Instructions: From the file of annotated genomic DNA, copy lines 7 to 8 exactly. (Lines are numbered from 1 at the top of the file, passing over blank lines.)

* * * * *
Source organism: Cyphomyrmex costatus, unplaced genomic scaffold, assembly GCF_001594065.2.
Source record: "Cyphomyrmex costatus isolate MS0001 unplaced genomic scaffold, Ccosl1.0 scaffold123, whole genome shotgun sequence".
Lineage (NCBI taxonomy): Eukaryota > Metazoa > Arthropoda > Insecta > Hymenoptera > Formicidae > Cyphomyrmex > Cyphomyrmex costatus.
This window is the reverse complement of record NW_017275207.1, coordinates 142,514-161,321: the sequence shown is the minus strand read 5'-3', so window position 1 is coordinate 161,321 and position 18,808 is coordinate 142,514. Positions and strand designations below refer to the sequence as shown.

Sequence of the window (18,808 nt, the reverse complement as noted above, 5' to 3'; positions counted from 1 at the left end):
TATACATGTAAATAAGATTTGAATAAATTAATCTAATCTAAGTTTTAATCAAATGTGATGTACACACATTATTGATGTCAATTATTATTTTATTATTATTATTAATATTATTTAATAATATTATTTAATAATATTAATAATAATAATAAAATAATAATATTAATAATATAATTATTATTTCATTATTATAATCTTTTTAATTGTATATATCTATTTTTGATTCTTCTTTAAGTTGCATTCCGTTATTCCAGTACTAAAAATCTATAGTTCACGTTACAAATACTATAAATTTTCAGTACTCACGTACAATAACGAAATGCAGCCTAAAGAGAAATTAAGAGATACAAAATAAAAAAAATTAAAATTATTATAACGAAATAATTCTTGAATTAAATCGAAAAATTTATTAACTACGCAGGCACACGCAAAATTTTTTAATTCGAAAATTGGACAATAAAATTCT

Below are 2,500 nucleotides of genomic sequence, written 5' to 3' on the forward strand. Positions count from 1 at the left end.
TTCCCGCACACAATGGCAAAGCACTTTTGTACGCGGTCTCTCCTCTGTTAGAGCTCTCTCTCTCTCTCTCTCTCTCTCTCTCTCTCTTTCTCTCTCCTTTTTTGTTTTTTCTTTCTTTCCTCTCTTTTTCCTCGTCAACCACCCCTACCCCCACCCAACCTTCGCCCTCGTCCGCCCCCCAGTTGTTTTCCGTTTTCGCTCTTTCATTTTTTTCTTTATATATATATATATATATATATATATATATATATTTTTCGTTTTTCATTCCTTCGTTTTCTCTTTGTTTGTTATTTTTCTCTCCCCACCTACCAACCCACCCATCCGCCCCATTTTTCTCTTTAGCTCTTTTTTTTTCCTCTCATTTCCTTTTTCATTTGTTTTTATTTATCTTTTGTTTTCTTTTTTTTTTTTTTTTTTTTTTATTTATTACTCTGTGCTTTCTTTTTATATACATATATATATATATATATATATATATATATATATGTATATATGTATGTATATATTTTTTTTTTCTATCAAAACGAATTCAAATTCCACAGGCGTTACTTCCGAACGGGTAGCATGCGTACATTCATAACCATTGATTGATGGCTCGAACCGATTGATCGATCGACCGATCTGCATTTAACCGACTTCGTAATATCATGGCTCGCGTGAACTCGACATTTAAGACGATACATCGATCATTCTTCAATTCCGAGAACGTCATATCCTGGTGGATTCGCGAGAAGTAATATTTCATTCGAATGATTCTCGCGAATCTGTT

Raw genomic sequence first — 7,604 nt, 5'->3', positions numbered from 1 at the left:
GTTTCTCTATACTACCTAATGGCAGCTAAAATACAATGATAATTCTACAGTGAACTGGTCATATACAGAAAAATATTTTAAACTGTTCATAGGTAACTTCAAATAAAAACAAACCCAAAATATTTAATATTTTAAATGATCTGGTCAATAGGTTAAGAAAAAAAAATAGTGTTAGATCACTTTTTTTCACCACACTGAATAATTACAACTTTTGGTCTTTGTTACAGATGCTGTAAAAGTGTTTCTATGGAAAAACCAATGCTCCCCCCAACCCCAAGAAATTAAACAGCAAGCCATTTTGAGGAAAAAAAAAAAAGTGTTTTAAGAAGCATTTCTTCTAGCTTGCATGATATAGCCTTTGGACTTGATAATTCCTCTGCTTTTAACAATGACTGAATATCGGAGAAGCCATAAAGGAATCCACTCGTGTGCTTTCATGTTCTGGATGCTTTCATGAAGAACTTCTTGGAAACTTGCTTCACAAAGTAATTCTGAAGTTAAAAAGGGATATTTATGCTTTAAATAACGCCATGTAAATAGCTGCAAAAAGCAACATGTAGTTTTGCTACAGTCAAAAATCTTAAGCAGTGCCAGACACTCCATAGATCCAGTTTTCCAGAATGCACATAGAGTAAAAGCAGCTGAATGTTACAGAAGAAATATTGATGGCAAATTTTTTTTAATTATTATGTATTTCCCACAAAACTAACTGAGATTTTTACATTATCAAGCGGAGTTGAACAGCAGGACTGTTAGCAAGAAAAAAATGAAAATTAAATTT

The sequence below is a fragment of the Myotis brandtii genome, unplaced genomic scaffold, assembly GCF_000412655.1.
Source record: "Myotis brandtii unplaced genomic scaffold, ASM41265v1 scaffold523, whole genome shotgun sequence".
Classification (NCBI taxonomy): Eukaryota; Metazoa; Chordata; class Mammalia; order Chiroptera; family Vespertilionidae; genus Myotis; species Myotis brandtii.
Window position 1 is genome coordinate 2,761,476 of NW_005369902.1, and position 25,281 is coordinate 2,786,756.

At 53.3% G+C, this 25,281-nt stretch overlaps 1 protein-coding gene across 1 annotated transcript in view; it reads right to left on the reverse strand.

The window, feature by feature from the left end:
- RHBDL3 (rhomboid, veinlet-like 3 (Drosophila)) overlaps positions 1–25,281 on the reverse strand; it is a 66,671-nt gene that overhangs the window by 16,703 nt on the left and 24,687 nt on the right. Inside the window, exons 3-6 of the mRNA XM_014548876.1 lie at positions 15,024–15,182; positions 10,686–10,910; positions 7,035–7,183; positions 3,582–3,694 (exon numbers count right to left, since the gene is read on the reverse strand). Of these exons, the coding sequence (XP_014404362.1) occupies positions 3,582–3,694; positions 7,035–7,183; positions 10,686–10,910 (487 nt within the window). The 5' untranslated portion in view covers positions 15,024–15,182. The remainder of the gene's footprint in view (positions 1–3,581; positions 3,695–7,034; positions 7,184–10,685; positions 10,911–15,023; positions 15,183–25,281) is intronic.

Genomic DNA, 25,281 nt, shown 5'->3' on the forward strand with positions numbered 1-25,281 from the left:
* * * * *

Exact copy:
Below are 2,500 nucleotides of genomic sequence, written 5' to 3' on the forward strand. Positions count from 1 at the left end.
TTCCCGCACACAATGGCAAAGCACTTTTGTACGCGGTCTCTCCTCTGTTAGAGCTCTCTCTCTCTCTCTCTCTCTCTCTCTCTCTCTTTCTCTCTCCTTTTTTGTTTTTTCTTTCTTTCCTCTCTTTTTCCTCGTCAACCACCCCTACCCCCACCCAACCTTCGCCCTCGTCCGCCCCCCAGTTGTTTTCCGTTTTCGCTCTTTCATTTTTTTCTTTATATATATATATATATATATATATATATATATATTTTTCGTTTTTCATTCCTTCGTTTTCTCTTTGTTTGTTATTTTTCTCTCCCCACCTACCAACCCACCCATCCGCCCCATTTTTCTCTTTAGCTCTTTTTTTTTCCTCTCATTTCCTTTTTCATTTGTTTTTATTTATCTTTTGTTTTCTTTTTTTTTTTTTTTTTTTTTTATTTATTACTCTGTGCTTTCTTTTTATATACATATATATATATATATATATATATATATATATATGTATATATGTATGTATATATTTTTTTTTTCTATCAAAACGAATTCAAATTCCACAGGCGTTACTTCCGAACGGGTAGCATGCGTACATTCATAACCATTGATTGATGGCTCGAACCGATTGATCGATCGACCGATCTGCATTTAACCGACTTCGTAATATCATGGCTCGCGTGAACTCGACATTTAAGACGATACATCGATCATTCTTCAATTCCGAGAACGTCATATCCTGGTGGATTCGCGAGAAGTAATATTTCATTCGAATGATTCTCGCGAATCTGTT